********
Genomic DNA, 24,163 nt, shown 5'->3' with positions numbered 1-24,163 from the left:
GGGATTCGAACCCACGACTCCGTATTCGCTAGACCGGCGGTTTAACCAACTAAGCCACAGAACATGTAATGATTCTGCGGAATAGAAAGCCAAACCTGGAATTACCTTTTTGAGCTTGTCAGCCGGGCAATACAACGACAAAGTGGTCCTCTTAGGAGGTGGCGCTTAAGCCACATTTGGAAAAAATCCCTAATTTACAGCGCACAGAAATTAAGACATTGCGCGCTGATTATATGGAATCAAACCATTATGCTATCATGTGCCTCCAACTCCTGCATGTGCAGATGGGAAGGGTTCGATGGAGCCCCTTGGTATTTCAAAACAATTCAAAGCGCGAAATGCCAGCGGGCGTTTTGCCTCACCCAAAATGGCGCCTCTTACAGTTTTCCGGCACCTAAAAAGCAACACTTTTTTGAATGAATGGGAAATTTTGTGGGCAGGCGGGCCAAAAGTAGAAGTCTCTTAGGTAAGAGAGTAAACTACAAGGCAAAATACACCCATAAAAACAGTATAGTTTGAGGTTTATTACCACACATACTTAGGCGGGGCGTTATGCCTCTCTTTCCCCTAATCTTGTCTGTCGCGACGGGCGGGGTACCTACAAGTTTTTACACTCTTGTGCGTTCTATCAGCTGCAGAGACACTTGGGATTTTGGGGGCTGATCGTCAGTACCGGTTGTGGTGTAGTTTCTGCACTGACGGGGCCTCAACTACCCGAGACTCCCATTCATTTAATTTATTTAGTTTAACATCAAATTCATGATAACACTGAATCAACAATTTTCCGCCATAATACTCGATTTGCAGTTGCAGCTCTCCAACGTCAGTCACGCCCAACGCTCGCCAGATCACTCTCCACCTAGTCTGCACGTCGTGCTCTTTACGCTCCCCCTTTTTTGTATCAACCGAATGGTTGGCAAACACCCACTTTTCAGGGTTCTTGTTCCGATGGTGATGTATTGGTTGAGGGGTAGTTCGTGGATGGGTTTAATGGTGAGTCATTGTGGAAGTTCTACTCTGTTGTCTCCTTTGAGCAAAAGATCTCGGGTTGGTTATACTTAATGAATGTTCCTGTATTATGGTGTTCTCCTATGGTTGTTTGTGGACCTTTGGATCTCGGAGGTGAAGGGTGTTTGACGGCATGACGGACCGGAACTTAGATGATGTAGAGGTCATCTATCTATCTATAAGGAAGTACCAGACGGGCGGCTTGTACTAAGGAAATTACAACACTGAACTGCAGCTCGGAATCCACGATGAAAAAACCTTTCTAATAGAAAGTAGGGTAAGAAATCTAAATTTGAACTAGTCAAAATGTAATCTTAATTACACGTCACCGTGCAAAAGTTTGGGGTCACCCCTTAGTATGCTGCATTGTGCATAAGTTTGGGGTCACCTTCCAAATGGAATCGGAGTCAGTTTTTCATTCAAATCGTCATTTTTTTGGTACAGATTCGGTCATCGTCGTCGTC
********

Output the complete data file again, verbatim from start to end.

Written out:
Genomic DNA, 24,163 nt, shown 5'->3' with positions numbered 1-24,163 from the left:
GGGATTCGAACCCACGACTCCGTATTCGCTAGACCGGCGGTTTAACCAACTAAGCCACAGAACATGTAATGATTCTGCGGAATAGAAAGCCAAACCTGGAATTACCTTTTTGAGCTTGTCAGCCGGGCAATACAACGACAAAGTGGTCCTCTTAGGAGGTGGCGCTTAAGCCACATTTGGAAAAAATCCCTAATTTACAGCGCACAGAAATTAAGACATTGCGCGCTGATTATATGGAATCAAACCATTATGCTATCATGTGCCTCCAACTCCTGCATGTGCAGATGGGAAGGGTTCGATGGAGCCCCTTGGTATTTCAAAACAATTCAAAGCGCGAAATGCCAGCGGGCGTTTTGCCTCACCCAAAATGGCGCCTCTTACAGTTTTCCGGCACCTAAAAAGCAACACTTTTTTGAATGAATGGGAAATTTTGTGGGCAGGCGGGCCAAAAGTAGAAGTCTCTTAGGTAAGAGAGTAAACTACAAGGCAAAATACACCCATAAAAACAGTATAGTTTGAGGTTTATTACCACACATACTTAGGCGGGGCGTTATGCCTCTCTTTCCCCTAATCTTGTCTGTCGCGACGGGCGGGGTACCTACAAGTTTTTACACTCTTGTGCGTTCTATCAGCTGCAGAGACACTTGGGATTTTGGGGGCTGATCGTCAGTACCGGTTGTGGTGTAGTTTCTGCACTGACGGGGCCTCAACTACCCGAGACTCCCATTCATTTAATTTATTTAGTTTAACATCAAATTCATGATAACACTGAATCAACAATTTTCCGCCATAATACTCGATTTGCAGTTGCAGCTCTCCAACGTCAGTCACGCCCAACGCTCGCCAGATCACTCTCCACCTAGTCTGCACGTCGTGCTCTTTACGCTCCCCCTTTTTTGTATCAACCGAATGGTTGGCAAACACCCACTTTTCAGGGTTCTTGTTCCGATGGTGATGTATTGGTTGAGGGGTAGTTCGTGGATGGGTTTAATGGTGAGTCATTGTGGAAGTTCTACTCTGTTGTCTCCTTTGAGCAAAAGATCTCGGGTTGGTTATACTTAATGAATGTTCCTGTATTATGGTGTTCTCCTATGGTTGTTTGTGGACCTTTGGATCTCGGAGGTGAAGGGTGTTTGACGGCATGACGGACCGGAACTTAGATGATGTAGAGGTCATCTATCTATCTATAAGGAAGTACCAGACGGGCGGCTTGTACTAAGGAAATTACAACACTGAACTGCAGCTCGGAATCCACGATGAAAAAACCTTTCTAATAGAAAGTAGGGTAAGAAATCTAAATTTGAACTAGTCAAAATGTAATCTTAATTACACGTCACCGTGCAAAAGTTTGGGGTCACCCCTTAGTATGCTGCATTGTGCATAAGTTTGGGGTCACCTTCCAAATGGAATCGGAGTCAGTTTTTCATTCAAATCGTCATTTTTTTGGTACAGATTCGGTCATCGTCGTCGTC